Best practice is to consult a second time when there are one or two preferred options, but as I said above, it shouldn’t then be seen as a simple referendum, as the majority view may prove unworkable, unsafe, unaffordable, or unfair to an affected minority. That’s where, hopefully, the judgement of the various professionals and the elected councillors or MPs come into play. Of course consultation is expensive, but not so much as getting it wrong!

    CCF (Can Consult Fairly)

     
  7. Concerned Wellingtonian, 20. August 2016, 9:36

    A good city councillor should not come from a narrow background of experience as an MP. In the debate on going into public-excluded about the movie museum I was astonished to hear Mark Peck comparing the Council to the Cabinet and saying that the Cabinet met in secrecy and the Council should do the same then release the papers afterwards. No wonder things have been screwed up!

     
  8. Durden, 20. August 2016, 15:32

    CCF says “Best practice is to consult a second time when there are one or two preferred options, but … it shouldn’t then be seen as a simple referendum, as the majority view may prove unworkable, unsafe, unaffordable, or unfair to an affected minority. That’s where, hopefully, the judgement of professionals and elected councillors or MPs come into play”

    At the second stage, if a majority says one thing, and the council does not agree and wants to make a “judgement”, then something is wrong. It most likely got the options wrong, or/and has a predetermined outcome in mind, or has been captured by niche interests and would like to support them.

    One more thing, there is always the third option–“do nothing” if a majority does not like either option. It means go back to the drawing board. Any council worth its salt will put that option on the table–not an either or.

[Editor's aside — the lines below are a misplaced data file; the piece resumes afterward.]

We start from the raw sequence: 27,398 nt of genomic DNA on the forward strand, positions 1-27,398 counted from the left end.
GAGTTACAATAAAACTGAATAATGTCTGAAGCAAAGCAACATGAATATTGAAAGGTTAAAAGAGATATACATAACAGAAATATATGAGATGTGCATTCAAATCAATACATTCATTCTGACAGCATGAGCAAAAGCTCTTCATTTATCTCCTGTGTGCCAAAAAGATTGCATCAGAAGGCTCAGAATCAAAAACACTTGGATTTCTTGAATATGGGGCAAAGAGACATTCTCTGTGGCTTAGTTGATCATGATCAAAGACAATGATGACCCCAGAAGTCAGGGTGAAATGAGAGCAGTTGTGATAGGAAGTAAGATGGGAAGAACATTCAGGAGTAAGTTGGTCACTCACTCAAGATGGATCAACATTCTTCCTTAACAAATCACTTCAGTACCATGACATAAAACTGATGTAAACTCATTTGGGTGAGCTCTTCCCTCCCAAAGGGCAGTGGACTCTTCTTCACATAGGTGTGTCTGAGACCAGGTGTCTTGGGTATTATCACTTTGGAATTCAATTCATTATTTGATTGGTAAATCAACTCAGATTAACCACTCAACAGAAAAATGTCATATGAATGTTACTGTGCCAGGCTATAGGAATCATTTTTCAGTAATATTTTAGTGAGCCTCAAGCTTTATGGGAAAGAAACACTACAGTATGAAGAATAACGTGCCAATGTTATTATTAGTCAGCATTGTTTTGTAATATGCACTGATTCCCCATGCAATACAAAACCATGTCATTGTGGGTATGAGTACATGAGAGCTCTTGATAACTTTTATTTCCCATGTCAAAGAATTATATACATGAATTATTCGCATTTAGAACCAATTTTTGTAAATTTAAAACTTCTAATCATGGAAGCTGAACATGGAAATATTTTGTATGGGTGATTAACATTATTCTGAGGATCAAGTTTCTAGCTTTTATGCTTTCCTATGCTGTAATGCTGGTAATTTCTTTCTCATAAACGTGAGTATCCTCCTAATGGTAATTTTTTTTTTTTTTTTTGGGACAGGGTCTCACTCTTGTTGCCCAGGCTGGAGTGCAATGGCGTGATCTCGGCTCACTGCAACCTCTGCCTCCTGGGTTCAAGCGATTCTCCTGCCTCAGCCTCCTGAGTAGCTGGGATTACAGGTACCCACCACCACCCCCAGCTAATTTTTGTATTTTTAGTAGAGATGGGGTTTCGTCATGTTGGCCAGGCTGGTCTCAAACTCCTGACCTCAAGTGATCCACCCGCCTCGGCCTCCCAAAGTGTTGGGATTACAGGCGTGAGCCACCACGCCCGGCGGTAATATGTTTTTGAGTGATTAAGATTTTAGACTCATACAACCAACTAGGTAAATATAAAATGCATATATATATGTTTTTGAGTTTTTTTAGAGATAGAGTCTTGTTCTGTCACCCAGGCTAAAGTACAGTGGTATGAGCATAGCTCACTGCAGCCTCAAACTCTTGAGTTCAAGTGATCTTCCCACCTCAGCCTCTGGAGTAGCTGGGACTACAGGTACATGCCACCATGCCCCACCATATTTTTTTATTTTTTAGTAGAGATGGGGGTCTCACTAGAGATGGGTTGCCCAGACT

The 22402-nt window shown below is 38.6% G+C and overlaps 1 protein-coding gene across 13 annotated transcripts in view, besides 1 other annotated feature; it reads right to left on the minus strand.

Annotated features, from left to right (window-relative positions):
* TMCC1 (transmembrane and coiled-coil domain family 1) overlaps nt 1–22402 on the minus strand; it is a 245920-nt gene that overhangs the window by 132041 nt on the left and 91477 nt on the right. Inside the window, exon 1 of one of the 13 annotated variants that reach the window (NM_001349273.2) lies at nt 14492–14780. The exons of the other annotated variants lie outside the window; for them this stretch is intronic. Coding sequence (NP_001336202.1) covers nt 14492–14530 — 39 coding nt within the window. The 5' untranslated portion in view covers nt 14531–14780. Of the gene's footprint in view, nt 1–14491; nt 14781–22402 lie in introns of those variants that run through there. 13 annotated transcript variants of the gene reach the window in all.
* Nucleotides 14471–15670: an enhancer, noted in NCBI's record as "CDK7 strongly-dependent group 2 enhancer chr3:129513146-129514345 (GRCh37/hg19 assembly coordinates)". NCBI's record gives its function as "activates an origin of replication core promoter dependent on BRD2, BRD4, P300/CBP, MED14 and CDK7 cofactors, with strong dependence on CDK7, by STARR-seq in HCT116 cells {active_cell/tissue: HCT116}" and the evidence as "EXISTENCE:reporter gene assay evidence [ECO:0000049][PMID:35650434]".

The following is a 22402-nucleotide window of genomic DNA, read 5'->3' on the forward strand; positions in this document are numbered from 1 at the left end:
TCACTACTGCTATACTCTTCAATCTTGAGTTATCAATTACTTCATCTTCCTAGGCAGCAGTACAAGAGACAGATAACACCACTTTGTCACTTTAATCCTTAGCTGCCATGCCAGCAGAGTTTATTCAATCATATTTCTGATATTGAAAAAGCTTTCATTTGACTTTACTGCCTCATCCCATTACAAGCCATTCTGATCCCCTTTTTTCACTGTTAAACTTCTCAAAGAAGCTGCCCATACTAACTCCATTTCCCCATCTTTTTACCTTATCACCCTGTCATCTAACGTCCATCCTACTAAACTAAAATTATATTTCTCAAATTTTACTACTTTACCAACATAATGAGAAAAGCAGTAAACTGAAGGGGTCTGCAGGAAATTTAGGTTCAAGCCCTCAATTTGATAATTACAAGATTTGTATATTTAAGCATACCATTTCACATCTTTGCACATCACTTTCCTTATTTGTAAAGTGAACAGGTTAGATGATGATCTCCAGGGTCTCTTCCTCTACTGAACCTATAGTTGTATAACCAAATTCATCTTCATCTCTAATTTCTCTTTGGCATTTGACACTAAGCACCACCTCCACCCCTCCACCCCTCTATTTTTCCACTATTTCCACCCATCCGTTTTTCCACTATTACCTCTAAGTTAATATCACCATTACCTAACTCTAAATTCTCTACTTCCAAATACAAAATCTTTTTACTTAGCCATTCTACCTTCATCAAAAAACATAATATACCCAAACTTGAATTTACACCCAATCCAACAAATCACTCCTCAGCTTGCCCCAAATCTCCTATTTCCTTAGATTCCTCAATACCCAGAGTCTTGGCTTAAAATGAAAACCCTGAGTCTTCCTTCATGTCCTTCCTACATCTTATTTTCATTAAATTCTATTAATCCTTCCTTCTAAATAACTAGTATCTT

9. Chris Calvi-Freeman, 20. August 2016, 18:11

    You’re quite right Durden. Even as I wrote that piece I thought it might get that reaction. But life is often not straightforward. As a project is developed, further information may come to hand which changes the relative merits of the options. Let’s say for example the first consultation suggested a way forward, and this was developed as option A, but a further option, B, was also developed by the project team, and was then considered by the team to be superior to A. A and B are both put to the second consultation (not putting A up would be ill-advised when as it had been previously indicated as the possible solution) and a small majority preferred A in the second consultation but the technical evidence, cost or whatever other consideration clearly indicated that option B was superior (for example because it avoided a big disbenefit to a small group that had been identified in option A as it was developed in detail) the decision makers, in this case the council, should be forgiven for tipping the balance of preferences and going with B. Sounds a bit convoluted but I hope you get my drift. Hopefully the decision makers would explain in detail their reasons for not going with the majority wish.